???? - 1720
Planter in Jamaica, son of another Whitgift Aylmer. Married to Gertrude [surname unknown]. Died in 1720, his residuary legatee was his only child Catherine. Owner of an estate in Guanboa, presumed to be Aylmers, which he charged with £1,500 Jamaican currency of legacies to his sisters Mary and Catherine and nephew Whitgift.
Whitgift Aylmer of Jamaica subscribed to John Hughes's Complete History of England in 1706.
Whitgift Aylmer, gentleman of St Andrew, Holborn, bachelor, married Gertrude Brewer, spinster, in Holborn, London, in September 1714. This was a 'clandestine marriage', presumably because the bride was heavily pregnant or had already given birth to his child. Whitgift Aylmer and Gertrude had a son, Whitgift, baptised 18/12/1714 in Holborn, London. It is assumed this child died before 1719 as he is not mentioned in his father's will.
Lt. Col. Whitgift Aylmer (presumably the father) died in 1701. Apparently the family were descendents of Dr John Aylmer, bishop of London, and Dr John Whitgift, archibishop of Canterbury (both in the reign of Elizabeth).
Whitgift Aylmer of St John, Esquire. Estate probated in Jamaica in 1721. Slave-ownership at probate: 193 of whom 116 were listed as male and 77 as female. 33 were listed as boys, girls or children. Total value of estate at probate: £8631.26 Jamaican currency of which £5343 currency was the value of enslaved people. Estate valuation included £0 currency cash, £0 currency debts and £177.98 currency plate.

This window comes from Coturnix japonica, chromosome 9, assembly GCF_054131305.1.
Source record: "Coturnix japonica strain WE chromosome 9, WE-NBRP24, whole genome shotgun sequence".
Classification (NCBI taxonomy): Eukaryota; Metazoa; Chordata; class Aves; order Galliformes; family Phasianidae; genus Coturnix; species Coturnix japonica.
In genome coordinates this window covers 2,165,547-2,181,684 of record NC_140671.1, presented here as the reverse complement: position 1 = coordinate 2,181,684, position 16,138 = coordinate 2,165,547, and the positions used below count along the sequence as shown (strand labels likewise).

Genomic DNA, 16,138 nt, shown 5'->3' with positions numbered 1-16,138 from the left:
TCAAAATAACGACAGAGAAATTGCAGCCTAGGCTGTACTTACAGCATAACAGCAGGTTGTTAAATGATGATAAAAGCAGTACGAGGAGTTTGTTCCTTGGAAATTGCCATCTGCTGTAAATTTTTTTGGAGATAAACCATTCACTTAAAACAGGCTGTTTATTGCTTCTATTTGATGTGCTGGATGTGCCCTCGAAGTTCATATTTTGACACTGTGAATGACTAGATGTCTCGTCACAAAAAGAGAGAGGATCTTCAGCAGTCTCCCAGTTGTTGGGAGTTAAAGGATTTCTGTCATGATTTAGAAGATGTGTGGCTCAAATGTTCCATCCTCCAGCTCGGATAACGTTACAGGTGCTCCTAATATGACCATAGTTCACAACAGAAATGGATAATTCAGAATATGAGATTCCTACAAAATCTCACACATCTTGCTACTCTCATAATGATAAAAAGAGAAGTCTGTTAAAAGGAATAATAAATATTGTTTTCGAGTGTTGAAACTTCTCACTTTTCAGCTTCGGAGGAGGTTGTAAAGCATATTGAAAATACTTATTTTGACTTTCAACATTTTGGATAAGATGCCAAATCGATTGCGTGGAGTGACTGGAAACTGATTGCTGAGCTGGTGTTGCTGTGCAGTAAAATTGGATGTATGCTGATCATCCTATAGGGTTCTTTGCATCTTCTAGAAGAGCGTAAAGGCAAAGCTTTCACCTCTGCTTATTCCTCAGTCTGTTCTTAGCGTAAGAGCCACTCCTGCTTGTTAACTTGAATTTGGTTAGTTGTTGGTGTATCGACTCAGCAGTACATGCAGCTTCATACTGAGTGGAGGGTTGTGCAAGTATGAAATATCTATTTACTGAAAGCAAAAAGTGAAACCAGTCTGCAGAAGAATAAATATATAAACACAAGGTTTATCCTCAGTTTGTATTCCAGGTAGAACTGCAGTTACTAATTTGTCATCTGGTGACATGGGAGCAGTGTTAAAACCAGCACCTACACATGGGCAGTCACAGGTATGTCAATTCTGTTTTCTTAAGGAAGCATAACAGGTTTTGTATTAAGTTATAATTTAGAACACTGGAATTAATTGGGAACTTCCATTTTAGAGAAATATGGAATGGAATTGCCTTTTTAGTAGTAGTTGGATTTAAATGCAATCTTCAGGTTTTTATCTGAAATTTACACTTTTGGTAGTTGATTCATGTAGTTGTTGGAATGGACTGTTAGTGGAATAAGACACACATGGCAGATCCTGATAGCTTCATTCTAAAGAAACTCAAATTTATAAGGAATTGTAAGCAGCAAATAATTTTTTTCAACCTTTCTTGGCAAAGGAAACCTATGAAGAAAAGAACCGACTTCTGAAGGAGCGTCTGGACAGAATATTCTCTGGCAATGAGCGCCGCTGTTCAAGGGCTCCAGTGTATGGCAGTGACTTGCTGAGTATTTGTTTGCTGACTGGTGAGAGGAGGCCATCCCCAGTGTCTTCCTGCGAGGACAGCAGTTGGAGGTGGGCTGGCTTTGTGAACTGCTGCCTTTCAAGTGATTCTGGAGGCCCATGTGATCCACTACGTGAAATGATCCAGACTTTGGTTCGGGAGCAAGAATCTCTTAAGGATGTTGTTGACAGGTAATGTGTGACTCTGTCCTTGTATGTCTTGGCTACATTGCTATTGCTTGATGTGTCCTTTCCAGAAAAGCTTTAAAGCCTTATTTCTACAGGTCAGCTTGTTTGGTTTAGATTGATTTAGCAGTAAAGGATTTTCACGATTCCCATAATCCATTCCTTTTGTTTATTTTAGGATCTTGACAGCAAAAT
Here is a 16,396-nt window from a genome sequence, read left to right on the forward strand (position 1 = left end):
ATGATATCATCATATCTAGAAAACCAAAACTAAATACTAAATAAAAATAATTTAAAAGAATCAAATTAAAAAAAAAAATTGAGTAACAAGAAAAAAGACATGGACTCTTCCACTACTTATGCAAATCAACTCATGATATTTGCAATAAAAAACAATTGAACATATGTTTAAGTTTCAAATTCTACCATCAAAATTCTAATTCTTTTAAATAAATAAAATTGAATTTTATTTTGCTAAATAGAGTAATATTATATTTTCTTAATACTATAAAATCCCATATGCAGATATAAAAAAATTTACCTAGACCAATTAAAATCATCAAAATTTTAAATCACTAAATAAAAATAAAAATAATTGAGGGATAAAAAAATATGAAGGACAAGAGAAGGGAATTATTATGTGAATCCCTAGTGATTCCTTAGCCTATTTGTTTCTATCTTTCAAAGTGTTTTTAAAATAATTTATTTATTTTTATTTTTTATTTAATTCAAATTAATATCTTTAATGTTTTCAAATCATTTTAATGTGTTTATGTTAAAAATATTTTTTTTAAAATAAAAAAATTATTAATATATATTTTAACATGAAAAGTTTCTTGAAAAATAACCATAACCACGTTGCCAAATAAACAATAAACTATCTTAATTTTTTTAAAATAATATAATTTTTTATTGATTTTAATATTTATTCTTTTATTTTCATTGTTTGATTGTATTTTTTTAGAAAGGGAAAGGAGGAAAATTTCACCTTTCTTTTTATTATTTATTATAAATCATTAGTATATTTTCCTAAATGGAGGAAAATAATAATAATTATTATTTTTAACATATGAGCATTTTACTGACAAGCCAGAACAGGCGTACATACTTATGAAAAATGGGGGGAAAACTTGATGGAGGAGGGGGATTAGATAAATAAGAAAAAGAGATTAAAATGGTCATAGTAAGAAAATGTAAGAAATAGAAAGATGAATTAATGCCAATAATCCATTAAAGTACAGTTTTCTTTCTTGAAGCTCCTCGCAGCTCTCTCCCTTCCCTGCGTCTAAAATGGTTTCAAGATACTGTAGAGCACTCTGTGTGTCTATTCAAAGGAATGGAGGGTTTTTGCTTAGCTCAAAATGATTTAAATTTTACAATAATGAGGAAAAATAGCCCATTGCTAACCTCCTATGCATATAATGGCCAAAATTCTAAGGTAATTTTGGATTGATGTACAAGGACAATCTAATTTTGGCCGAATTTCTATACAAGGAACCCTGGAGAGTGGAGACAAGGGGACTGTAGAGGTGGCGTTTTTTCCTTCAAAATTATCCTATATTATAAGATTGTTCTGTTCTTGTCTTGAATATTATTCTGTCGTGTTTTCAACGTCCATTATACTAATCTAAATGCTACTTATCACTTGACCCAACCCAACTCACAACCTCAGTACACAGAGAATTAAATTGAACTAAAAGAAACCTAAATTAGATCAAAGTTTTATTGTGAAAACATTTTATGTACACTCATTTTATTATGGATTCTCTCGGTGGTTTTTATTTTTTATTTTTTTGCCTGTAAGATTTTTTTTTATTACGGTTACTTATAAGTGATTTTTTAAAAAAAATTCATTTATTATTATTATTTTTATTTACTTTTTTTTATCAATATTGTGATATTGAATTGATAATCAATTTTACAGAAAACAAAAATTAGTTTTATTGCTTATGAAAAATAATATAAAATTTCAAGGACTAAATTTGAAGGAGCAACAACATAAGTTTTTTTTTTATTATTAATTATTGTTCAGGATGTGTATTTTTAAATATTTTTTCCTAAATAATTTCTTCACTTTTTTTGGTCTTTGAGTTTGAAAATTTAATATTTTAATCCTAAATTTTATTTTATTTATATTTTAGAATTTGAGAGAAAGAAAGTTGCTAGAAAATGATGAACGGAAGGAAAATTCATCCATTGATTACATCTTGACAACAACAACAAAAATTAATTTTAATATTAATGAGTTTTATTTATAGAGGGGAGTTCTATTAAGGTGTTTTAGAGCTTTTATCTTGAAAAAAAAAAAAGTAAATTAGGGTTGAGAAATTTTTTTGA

PROB 11/871/1 - see precis of his will for information on family members.
Ancestry.com, U.K. and U.S. Directories, 1680-1830 [database online].
Ancestry.com, London, Church of England, Baptisms, Marriages and Burials, 1538-1812 [database online].
Sir William Musgrave, Obituary prior to 1800: (as far as relates to England, Scotland, and Ireland) (1899) p. 73; Bernard Burke, A Genealogical History of the Dormant, Abeyant, Forfeited, and extinct peerages of the British empire (1883) p. 67.
Trevor Burnard, Database of Jamaican inventories, 1674-1784.
Whitgift (1714-), Catherine
PROB 11/871/1 - precis.
Whitgift Aylmer of St John, Jamaica, Esquire.
To my brother Samuel Aylmer all my land at Mountain River with all the houses thereon built in St John excepting the plantain walk and 60 acres of woodland adjoining to the said plantain walk. Nevertheless in case my brother should find the said plantain walk and the 60 acres adjoining it more convenient for his use, then my brother, as soon as he should make a plantain walk bearing plantains in any other part of the said plantation of 30 acres of land and shall convey the same together with 60 acres of land adoining it to the same persons and in the same manner as my Guanboa Estate is thereinafter devised then I give and devise the plantation walk and the 60 acres of land above excepted out of the devise to my said brother and his heirs forever. [In other words, if Samuel Aylmer wants the plantain walk and 60 acres of woodland, he will have to create another plantain walk with 60 adjoining acres elsewhere, to exchange for it.]
To my sisters Mary and Catherine Aylmer, £500 Jamaican currency each to be paid within 2 years of my death, and in the meantime £50 Jamaican currency to each of them, each year until the £500 legacy be paid. These legacies to be paid out of the profits of my estate at Guanaboa in St John.